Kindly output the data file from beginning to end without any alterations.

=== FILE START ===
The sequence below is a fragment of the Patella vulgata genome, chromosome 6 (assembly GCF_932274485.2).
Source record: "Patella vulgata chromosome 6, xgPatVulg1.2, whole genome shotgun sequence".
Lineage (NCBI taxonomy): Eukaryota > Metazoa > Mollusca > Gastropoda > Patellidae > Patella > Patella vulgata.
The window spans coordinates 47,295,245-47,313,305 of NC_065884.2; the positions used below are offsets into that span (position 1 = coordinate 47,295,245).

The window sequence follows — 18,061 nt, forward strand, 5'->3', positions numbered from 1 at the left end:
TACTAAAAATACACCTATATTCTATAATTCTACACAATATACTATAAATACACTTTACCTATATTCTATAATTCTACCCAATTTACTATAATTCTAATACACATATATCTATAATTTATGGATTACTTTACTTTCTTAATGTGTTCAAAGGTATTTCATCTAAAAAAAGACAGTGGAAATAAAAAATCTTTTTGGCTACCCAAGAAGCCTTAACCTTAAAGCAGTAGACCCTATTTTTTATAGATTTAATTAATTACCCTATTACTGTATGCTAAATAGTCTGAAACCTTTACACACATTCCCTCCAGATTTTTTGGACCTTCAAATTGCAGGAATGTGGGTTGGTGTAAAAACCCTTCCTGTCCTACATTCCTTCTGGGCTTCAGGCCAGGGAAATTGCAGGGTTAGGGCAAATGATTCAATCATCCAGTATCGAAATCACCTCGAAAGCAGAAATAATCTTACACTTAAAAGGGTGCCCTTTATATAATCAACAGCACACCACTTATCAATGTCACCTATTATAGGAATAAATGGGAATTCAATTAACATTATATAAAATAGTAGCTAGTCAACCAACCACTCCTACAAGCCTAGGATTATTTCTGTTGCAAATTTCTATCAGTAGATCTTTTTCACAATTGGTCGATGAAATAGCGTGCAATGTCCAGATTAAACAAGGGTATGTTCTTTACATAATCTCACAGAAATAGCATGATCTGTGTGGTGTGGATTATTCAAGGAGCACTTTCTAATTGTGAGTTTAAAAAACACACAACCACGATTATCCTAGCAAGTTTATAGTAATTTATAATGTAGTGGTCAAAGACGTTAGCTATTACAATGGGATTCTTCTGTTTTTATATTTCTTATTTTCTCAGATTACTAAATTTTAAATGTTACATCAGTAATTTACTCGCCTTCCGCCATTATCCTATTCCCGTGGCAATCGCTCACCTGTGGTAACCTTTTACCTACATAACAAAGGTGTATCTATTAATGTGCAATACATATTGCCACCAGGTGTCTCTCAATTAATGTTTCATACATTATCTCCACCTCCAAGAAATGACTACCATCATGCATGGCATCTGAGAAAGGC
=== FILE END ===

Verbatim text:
The sequence below is a fragment of the Patella vulgata genome, chromosome 6 (assembly GCF_932274485.2).
Source record: "Patella vulgata chromosome 6, xgPatVulg1.2, whole genome shotgun sequence".
Lineage (NCBI taxonomy): Eukaryota > Metazoa > Mollusca > Gastropoda > Patellidae > Patella > Patella vulgata.
The window spans coordinates 47,295,245-47,313,305 of NC_065884.2; the positions used below are offsets into that span (position 1 = coordinate 47,295,245).

The window sequence follows — 18,061 nt, forward strand, 5'->3', positions numbered from 1 at the left end:
TACTAAAAATACACCTATATTCTATAATTCTACACAATATACTATAAATACACTTTACCTATATTCTATAATTCTACCCAATTTACTATAATTCTAATACACATATATCTATAATTTATGGATTACTTTACTTTCTTAATGTGTTCAAAGGTATTTCATCTAAAAAAAGACAGTGGAAATAAAAAATCTTTTTGGCTACCCAAGAAGCCTTAACCTTAAAGCAGTAGACCCTATTTTTTATAGATTTAATTAATTACCCTATTACTGTATGCTAAATAGTCTGAAACCTTTACACACATTCCCTCCAGATTTTTTGGACCTTCAAATTGCAGGAATGTGGGTTGGTGTAAAAACCCTTCCTGTCCTACATTCCTTCTGGGCTTCAGGCCAGGGAAATTGCAGGGTTAGGGCAAATGATTCAATCATCCAGTATCGAAATCACCTCGAAAGCAGAAATAATCTTACACTTAAAAGGGTGCCCTTTATATAATCAACAGCACACCACTTATCAATGTCACCTATTATAGGAATAAATGGGAATTCAATTAACATTATATAAAATAGTAGCTAGTCAACCAACCACTCCTACAAGCCTAGGATTATTTCTGTTGCAAATTTCTATCAGTAGATCTTTTTCACAATTGGTCGATGAAATAGCGTGCAATGTCCAGATTAAACAAGGGTATGTTCTTTACATAATCTCACAGAAATAGCATGATCTGTGTGGTGTGGATTATTCAAGGAGCACTTTCTAATTGTGAGTTTAAAAAACACACAACCACGATTATCCTAGCAAGTTTATAGTAATTTATAATGTAGTGGTCAAAGACGTTAGCTATTACAATGGGATTCTTCTGTTTTTATATTTCTTATTTTCTCAGATTACTAAATTTTAAATGTTACATCAGTAATTTACTCGCCTTCCGCCATTATCCTATTCCCGTGGCAATCGCTCACCTGTGGTAACCTTTTACCTACATAACAAAGGTGTATCTATTAATGTGCAATACATATTGCCACCAGGTGTCTCTCAATTAATGTTTCATACATTATCTCCACCTCCAAGAAATGACTACCATCATGCATGGCATCTGAGAAAGGC